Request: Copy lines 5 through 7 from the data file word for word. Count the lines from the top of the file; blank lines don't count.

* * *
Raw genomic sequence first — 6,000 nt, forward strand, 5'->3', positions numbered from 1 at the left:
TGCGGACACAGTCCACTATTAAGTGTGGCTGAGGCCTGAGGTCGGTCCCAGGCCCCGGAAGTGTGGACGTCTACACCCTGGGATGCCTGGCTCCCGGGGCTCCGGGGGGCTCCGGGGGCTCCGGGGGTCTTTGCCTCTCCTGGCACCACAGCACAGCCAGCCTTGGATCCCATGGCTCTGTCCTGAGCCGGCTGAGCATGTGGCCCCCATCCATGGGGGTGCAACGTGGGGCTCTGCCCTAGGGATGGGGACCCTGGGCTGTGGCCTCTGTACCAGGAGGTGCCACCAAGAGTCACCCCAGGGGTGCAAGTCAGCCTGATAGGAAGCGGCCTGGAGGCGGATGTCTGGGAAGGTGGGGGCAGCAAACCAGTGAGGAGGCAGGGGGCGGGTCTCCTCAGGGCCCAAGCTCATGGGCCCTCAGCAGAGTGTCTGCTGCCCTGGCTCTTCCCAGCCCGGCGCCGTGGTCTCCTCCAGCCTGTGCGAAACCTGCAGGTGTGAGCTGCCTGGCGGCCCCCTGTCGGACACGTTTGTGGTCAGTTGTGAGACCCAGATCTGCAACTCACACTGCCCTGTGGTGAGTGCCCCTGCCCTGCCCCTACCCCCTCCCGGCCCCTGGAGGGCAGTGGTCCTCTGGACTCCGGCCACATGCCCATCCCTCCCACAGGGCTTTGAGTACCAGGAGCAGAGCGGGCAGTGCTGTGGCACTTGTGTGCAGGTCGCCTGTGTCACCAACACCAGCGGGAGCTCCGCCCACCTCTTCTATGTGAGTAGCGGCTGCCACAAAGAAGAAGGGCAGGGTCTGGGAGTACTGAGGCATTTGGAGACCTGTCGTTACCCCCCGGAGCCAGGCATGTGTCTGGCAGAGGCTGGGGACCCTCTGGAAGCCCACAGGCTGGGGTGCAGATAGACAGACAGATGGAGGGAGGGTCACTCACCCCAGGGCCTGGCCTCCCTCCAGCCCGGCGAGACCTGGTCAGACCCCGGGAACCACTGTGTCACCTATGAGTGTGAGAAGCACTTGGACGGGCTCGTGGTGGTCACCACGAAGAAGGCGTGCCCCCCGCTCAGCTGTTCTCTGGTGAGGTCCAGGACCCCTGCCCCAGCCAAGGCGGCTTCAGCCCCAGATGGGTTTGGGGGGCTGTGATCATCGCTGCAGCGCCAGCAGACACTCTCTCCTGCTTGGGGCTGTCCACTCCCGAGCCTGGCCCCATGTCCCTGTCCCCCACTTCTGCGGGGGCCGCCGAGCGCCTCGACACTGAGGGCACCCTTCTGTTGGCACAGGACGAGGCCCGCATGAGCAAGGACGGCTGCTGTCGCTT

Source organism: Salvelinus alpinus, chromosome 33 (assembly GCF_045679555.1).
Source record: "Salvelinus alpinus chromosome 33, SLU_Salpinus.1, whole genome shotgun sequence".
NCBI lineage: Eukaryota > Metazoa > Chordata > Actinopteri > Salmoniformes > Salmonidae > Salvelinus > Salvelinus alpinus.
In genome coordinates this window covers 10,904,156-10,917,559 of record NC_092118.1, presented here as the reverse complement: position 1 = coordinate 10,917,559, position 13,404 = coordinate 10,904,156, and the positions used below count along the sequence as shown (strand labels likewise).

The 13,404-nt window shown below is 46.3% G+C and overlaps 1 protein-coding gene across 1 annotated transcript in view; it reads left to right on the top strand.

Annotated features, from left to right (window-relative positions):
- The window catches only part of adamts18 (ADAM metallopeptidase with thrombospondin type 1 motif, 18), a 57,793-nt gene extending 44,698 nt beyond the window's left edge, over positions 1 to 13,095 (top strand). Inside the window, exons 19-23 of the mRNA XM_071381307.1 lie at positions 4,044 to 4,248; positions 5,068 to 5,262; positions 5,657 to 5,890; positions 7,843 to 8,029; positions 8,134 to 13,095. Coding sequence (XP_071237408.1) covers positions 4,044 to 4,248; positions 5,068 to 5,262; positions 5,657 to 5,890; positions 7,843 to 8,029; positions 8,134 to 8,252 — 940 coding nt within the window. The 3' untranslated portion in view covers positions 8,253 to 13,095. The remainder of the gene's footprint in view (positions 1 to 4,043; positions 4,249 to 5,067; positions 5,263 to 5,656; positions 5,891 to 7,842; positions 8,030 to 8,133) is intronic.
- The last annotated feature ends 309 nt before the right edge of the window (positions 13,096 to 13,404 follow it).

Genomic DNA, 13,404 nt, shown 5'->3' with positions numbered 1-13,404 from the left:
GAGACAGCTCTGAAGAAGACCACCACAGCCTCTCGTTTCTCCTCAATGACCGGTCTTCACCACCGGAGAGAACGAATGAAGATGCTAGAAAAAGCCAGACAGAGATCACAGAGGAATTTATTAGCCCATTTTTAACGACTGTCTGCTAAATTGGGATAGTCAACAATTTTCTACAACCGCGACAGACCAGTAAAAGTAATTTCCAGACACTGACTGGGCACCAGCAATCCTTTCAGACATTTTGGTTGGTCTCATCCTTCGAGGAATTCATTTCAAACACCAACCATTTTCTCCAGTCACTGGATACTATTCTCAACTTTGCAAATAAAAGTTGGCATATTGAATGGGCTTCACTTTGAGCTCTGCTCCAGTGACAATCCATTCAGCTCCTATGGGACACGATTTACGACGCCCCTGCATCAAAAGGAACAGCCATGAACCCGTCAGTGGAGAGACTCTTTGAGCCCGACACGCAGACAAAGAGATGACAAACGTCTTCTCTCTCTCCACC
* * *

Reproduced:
NCBI lineage: Eukaryota > Metazoa > Chordata > Actinopteri > Salmoniformes > Salmonidae > Salvelinus > Salvelinus alpinus.
In genome coordinates this window covers 10,904,156-10,917,559 of record NC_092118.1, presented here as the reverse complement: position 1 = coordinate 10,917,559, position 13,404 = coordinate 10,904,156, and the positions used below count along the sequence as shown (strand labels likewise).

The 13,404-nt window shown below is 46.3% G+C and overlaps 1 protein-coding gene across 1 annotated transcript in view; it reads left to right on the top strand.